July 16, 2003

The most recent issue of NetFuture has some good articles, including a series of aphorisms about computers and learning, extracted from previous NetFuture articles on the subject, and Notes on Genetic Engineering, a strong criticism of corporate science. Here are a few of the aphorisms:

Lack of information has not been the bottleneck in education for decades, or even centuries. Rather, the task for the teacher is to take the infinitesimal slice of available information that can actually be used in the classroom and find some way to bring students into living connection with it.

Computer labs have been displacing art, music, craft, and physical education classes. Does anyone pretend to have shown that the exchange is beneficial?

Given how many hours a day children pursue mediated experience through cinema screens, television screens, and video game screens, it hardly makes sense to add a computer screen to the mix while saying reassuringly, "Let's make sure the children use it in a balanced way".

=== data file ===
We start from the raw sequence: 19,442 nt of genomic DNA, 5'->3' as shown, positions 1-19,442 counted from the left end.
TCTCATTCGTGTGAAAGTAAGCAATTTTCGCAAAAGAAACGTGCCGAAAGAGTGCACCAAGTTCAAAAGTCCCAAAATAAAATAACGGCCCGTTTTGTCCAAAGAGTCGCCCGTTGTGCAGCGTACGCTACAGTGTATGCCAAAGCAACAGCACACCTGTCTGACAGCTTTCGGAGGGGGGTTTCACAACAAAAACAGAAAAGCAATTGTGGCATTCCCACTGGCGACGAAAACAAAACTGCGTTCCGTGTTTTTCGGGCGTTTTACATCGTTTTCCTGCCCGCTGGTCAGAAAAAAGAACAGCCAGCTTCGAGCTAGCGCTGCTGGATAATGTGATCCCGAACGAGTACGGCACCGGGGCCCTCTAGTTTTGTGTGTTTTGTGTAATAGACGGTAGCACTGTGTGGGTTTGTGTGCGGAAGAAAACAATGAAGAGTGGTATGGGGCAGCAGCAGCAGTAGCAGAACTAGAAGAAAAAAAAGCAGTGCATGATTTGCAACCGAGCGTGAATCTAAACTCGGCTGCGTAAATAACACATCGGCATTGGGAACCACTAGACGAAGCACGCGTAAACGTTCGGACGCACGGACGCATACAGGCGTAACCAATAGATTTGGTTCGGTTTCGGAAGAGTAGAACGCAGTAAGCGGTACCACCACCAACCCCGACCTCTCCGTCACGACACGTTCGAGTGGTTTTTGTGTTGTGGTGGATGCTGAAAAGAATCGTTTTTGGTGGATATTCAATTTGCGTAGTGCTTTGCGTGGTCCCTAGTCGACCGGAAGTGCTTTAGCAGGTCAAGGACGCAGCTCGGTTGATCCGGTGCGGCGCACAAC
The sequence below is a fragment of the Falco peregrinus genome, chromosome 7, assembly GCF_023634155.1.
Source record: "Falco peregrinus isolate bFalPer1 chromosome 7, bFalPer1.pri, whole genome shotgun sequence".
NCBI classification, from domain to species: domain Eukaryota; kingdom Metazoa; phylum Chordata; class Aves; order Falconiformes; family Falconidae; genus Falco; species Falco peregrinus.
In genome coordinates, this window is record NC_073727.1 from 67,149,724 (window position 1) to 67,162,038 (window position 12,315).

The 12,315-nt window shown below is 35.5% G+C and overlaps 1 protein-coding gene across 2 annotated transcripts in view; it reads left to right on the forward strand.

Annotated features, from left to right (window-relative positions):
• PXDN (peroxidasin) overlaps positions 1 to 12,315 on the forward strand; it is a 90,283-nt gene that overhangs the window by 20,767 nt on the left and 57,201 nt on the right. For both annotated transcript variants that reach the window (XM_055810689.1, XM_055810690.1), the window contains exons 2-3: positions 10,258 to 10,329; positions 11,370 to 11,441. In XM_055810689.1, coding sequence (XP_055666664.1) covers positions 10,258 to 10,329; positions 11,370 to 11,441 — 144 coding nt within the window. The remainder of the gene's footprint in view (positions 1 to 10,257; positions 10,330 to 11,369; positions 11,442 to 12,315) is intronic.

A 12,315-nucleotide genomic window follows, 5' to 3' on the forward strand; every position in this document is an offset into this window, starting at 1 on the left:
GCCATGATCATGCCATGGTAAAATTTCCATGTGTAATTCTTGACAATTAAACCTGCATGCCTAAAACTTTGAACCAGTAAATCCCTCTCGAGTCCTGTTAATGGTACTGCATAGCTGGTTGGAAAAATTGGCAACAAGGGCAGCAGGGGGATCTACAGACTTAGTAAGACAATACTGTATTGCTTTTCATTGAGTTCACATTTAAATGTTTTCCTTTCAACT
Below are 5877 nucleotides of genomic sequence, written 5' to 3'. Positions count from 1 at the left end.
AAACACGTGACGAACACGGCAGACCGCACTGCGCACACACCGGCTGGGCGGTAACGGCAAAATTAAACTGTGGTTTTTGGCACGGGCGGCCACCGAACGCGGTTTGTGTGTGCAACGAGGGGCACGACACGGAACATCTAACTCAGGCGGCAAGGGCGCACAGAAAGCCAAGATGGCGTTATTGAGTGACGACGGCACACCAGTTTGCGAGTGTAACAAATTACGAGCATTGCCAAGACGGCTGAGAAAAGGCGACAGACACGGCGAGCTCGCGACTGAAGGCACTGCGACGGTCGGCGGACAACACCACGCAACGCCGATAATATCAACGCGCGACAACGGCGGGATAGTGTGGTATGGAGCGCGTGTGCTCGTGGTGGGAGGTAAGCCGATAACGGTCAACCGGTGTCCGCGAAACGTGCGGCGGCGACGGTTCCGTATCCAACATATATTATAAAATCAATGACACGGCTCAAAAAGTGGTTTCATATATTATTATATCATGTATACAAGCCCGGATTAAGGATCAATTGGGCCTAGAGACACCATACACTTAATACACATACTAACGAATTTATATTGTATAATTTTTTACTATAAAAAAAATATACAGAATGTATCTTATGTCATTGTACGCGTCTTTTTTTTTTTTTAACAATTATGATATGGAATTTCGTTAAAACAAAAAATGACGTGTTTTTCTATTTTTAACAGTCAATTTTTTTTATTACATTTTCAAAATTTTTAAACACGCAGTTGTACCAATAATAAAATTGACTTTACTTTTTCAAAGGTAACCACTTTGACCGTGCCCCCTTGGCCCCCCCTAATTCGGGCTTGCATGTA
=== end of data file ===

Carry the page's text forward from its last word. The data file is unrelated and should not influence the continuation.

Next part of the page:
The quality of kids' play is correlated with their later cognitive, aesthetic, and social skills. There is no demonstrated connection between these skills and early computer use.

The task of schools is to encourage the development of children who can decide what sorts of jobs are worth having in the coming century, not to train children to fit whatever jobs the system happens to crank out.

The computer is often used as a gimmick to lend a touch of glamor or excitement to a subject. Why is this artificial glamorization more appealing than making the subject itself exciting -- something good teachers have no difficulty doing?

posted by dru in politicsoftech